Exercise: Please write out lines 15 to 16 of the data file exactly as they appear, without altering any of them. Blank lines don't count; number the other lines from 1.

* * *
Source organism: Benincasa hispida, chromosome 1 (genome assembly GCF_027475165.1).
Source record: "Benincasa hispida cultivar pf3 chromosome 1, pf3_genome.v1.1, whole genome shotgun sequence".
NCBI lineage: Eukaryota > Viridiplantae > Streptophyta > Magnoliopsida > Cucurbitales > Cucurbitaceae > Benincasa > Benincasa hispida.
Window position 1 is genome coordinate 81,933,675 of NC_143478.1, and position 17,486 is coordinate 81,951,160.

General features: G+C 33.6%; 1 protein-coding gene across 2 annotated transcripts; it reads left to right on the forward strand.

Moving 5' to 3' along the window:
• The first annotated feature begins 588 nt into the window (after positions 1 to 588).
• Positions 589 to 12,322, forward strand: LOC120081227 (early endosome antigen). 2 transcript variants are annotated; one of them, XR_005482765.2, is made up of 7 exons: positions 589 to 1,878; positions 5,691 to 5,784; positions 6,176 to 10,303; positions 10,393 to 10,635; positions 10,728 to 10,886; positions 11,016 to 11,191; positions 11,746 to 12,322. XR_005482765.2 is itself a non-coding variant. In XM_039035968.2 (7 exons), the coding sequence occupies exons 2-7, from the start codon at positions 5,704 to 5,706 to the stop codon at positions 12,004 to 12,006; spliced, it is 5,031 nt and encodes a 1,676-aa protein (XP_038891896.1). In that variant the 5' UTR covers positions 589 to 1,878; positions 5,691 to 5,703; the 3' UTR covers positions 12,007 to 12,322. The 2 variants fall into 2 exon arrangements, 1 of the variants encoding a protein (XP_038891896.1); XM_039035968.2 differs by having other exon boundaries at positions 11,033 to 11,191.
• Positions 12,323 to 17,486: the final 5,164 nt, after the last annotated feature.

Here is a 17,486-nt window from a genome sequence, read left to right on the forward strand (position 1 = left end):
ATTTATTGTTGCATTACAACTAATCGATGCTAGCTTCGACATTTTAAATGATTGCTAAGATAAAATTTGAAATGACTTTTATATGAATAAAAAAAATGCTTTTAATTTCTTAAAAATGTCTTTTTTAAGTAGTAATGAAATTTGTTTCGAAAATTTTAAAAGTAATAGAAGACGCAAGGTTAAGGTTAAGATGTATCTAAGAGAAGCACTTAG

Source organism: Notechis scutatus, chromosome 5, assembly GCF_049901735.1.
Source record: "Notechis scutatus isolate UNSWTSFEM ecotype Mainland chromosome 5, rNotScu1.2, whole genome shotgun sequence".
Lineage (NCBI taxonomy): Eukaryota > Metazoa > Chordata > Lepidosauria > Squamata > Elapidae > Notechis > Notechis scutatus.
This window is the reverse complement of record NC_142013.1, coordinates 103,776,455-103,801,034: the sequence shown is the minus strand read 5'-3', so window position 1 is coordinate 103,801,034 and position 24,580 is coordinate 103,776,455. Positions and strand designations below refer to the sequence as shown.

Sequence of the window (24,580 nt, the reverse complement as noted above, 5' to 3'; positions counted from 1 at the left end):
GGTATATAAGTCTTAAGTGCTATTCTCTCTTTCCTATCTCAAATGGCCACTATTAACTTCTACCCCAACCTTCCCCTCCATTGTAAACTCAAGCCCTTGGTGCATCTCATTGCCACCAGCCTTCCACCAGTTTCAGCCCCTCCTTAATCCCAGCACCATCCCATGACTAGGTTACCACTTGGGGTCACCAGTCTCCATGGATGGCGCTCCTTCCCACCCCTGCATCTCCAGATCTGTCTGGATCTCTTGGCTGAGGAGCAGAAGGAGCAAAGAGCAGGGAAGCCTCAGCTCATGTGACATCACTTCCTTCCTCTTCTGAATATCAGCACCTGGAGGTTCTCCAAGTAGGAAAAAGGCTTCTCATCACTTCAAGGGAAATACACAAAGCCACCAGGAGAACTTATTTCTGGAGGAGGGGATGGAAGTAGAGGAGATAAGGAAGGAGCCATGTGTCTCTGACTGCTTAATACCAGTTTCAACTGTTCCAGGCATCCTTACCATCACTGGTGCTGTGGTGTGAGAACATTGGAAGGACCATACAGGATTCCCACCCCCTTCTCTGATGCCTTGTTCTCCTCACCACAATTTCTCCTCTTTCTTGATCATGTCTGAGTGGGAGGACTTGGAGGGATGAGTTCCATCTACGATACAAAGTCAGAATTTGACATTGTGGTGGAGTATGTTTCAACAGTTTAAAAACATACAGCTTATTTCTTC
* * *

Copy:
This window is the reverse complement of record NC_142013.1, coordinates 103,776,455-103,801,034: the sequence shown is the minus strand read 5'-3', so window position 1 is coordinate 103,801,034 and position 24,580 is coordinate 103,776,455. Positions and strand designations below refer to the sequence as shown.

Sequence of the window (24,580 nt, the reverse complement as noted above, 5' to 3'; positions counted from 1 at the left end):